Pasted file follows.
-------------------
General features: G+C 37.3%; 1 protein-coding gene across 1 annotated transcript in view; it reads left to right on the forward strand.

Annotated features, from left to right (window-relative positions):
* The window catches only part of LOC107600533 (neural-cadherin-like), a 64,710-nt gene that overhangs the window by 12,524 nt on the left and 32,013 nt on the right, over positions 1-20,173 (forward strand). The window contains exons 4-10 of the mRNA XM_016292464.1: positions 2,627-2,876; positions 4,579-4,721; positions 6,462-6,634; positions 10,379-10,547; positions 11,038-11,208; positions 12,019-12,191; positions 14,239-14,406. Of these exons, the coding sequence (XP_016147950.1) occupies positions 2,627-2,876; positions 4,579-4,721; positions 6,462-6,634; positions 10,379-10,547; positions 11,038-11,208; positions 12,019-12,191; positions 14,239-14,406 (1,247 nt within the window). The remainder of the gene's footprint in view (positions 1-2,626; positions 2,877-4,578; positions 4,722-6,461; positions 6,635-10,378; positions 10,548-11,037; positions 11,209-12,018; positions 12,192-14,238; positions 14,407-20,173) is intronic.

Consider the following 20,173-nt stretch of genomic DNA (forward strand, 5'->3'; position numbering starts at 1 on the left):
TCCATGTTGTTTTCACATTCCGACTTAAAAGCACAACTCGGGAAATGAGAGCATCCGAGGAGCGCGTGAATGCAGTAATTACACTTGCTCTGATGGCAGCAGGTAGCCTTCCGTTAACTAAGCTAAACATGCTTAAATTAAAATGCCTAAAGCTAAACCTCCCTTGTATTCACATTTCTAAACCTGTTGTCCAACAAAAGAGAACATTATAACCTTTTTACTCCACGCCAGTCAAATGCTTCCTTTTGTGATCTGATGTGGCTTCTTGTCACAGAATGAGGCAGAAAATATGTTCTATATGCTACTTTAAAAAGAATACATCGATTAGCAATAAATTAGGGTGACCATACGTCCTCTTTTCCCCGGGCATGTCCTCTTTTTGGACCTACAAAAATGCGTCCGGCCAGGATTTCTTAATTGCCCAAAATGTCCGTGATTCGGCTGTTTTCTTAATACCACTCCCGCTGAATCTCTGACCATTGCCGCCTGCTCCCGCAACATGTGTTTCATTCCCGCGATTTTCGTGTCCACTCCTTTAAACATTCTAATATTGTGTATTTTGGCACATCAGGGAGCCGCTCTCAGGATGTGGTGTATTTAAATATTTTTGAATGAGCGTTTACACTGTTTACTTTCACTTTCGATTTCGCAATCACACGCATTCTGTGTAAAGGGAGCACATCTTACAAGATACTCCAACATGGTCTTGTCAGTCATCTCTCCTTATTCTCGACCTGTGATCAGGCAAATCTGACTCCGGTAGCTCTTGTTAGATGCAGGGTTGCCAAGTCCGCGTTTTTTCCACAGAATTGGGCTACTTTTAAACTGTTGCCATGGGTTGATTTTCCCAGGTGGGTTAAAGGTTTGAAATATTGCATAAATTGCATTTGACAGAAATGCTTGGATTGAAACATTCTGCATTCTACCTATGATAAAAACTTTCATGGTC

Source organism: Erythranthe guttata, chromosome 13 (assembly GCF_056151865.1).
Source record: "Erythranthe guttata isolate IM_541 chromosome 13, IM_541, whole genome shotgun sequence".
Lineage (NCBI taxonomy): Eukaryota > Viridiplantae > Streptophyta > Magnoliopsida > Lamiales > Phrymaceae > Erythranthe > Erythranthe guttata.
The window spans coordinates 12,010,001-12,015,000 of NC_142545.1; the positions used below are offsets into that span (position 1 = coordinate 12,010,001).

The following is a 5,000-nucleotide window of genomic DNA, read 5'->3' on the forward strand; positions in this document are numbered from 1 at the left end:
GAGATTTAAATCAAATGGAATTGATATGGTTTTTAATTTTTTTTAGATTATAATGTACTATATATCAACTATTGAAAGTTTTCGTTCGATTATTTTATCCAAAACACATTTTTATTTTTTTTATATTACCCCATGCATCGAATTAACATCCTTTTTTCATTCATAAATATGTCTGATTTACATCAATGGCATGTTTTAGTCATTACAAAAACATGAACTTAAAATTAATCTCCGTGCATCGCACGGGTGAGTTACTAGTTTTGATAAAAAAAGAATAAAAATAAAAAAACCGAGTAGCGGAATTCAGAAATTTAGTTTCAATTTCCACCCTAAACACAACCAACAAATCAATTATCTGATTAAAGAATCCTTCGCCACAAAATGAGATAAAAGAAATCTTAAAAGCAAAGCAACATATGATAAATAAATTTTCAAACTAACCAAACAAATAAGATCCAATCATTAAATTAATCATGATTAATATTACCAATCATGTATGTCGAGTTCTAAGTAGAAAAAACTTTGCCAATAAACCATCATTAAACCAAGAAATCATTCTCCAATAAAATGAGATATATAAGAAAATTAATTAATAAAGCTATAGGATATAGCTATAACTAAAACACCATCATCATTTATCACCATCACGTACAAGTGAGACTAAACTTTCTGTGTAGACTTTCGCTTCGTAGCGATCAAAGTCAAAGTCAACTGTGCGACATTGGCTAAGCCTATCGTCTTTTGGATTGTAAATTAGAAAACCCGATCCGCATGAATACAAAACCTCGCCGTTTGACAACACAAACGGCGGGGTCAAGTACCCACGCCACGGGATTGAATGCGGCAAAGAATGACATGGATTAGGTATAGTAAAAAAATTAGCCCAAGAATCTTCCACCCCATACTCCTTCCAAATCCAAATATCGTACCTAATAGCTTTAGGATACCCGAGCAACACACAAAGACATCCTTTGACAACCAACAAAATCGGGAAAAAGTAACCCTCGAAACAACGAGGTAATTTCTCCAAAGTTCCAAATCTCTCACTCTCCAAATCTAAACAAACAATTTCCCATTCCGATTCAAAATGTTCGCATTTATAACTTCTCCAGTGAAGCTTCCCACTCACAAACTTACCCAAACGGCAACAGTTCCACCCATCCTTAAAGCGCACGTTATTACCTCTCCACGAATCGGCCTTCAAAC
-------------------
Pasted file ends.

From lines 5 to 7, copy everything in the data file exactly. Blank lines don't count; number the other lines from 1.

TCCATGTTGTTTTCACATTCCGACTTAAAAGCACAACTCGGGAAATGAGAGCATCCGAGGAGCGCGTGAATGCAGTAATTACACTTGCTCTGATGGCAGCAGGTAGCCTTCCGTTAACTAAGCTAAACATGCTTAAATTAAAATGCCTAAAGCTAAACCTCCCTTGTATTCACATTTCTAAACCTGTTGTCCAACAAAAGAGAACATTATAACCTTTTTACTCCACGCCAGTCAAATGCTTCCTTTTGTGATCTGATGTGGCTTCTTGTCACAGAATGAGGCAGAAAATATGTTCTATATGCTACTTTAAAAAGAATACATCGATTAGCAATAAATTAGGGTGACCATACGTCCTCTTTTCCCCGGGCATGTCCTCTTTTTGGACCTACAAAAATGCGTCCGGCCAGGATTTCTTAATTGCCCAAAATGTCCGTGATTCGGCTGTTTTCTTAATACCACTCCCGCTGAATCTCTGACCATTGCCGCCTGCTCCCGCAACATGTGTTTCATTCCCGCGATTTTCGTGTCCACTCCTTTAAACATTCTAATATTGTGTATTTTGGCACATCAGGGAGCCGCTCTCAGGATGTGGTGTATTTAAATATTTTTGAATGAGCGTTTACACTGTTTACTTTCACTTTCGATTTCGCAATCACACGCATTCTGTGTAAAGGGAGCACATCTTACAAGATACTCCAACATGGTCTTGTCAGTCATCTCTCCTTATTCTCGACCTGTGATCAGGCAAATCTGACTCCGGTAGCTCTTGTTAGATGCAGGGTTGCCAAGTCCGCGTTTTTTCCACAGAATTGGGCTACTTTTAAACTGTTGCCATGGGTTGATTTTCCCAGGTGGGTTAAAGGTTTGAAATATTGCATAAATTGCATTTGACAGAAATGCTTGGATTGAAACATTCTGCATTCTACCTATGATAAAAACTTTCATGGTC

Source organism: Erythranthe guttata, chromosome 13 (assembly GCF_056151865.1).
Source record: "Erythranthe guttata isolate IM_541 chromosome 13, IM_541, whole genome shotgun sequence".